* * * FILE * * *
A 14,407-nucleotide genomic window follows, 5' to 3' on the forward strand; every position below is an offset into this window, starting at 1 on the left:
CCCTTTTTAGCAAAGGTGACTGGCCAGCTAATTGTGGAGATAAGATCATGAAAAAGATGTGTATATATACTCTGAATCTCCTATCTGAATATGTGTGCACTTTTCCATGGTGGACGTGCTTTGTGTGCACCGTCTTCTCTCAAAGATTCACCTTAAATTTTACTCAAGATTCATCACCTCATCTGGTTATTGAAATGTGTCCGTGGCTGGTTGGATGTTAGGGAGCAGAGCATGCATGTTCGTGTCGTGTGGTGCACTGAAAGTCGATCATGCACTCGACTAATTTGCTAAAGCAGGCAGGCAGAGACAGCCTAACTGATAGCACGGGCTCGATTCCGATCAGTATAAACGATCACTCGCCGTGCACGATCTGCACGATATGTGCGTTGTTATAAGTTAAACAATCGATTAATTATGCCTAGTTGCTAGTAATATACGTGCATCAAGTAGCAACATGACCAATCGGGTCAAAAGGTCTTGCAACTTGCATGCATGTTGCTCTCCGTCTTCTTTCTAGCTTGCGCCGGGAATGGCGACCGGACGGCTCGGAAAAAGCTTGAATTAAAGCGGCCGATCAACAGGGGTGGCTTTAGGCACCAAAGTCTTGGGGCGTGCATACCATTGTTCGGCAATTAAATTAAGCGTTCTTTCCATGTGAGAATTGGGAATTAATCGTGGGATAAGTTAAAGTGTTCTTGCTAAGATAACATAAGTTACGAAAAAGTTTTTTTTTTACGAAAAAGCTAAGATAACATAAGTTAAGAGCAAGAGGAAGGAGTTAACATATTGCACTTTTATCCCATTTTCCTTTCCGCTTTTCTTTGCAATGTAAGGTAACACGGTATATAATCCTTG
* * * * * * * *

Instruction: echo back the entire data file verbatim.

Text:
A 14,407-nucleotide genomic window follows, 5' to 3' on the forward strand; every position below is an offset into this window, starting at 1 on the left:
CCCTTTTTAGCAAAGGTGACTGGCCAGCTAATTGTGGAGATAAGATCATGAAAAAGATGTGTATATATACTCTGAATCTCCTATCTGAATATGTGTGCACTTTTCCATGGTGGACGTGCTTTGTGTGCACCGTCTTCTCTCAAAGATTCACCTTAAATTTTACTCAAGATTCATCACCTCATCTGGTTATTGAAATGTGTCCGTGGCTGGTTGGATGTTAGGGAGCAGAGCATGCATGTTCGTGTCGTGTGGTGCACTGAAAGTCGATCATGCACTCGACTAATTTGCTAAAGCAGGCAGGCAGAGACAGCCTAACTGATAGCACGGGCTCGATTCCGATCAGTATAAACGATCACTCGCCGTGCACGATCTGCACGATATGTGCGTTGTTATAAGTTAAACAATCGATTAATTATGCCTAGTTGCTAGTAATATACGTGCATCAAGTAGCAACATGACCAATCGGGTCAAAAGGTCTTGCAACTTGCATGCATGTTGCTCTCCGTCTTCTTTCTAGCTTGCGCCGGGAATGGCGACCGGACGGCTCGGAAAAAGCTTGAATTAAAGCGGCCGATCAACAGGGGTGGCTTTAGGCACCAAAGTCTTGGGGCGTGCATACCATTGTTCGGCAATTAAATTAAGCGTTCTTTCCATGTGAGAATTGGGAATTAATCGTGGGATAAGTTAAAGTGTTCTTGCTAAGATAACATAAGTTACGAAAAAGTTTTTTTTTTACGAAAAAGCTAAGATAACATAAGTTAAGAGCAAGAGGAAGGAGTTAACATATTGCACTTTTATCCCATTTTCCTTTCCGCTTTTCTTTGCAATGTAAGGTAACACGGTATATAATCCTTG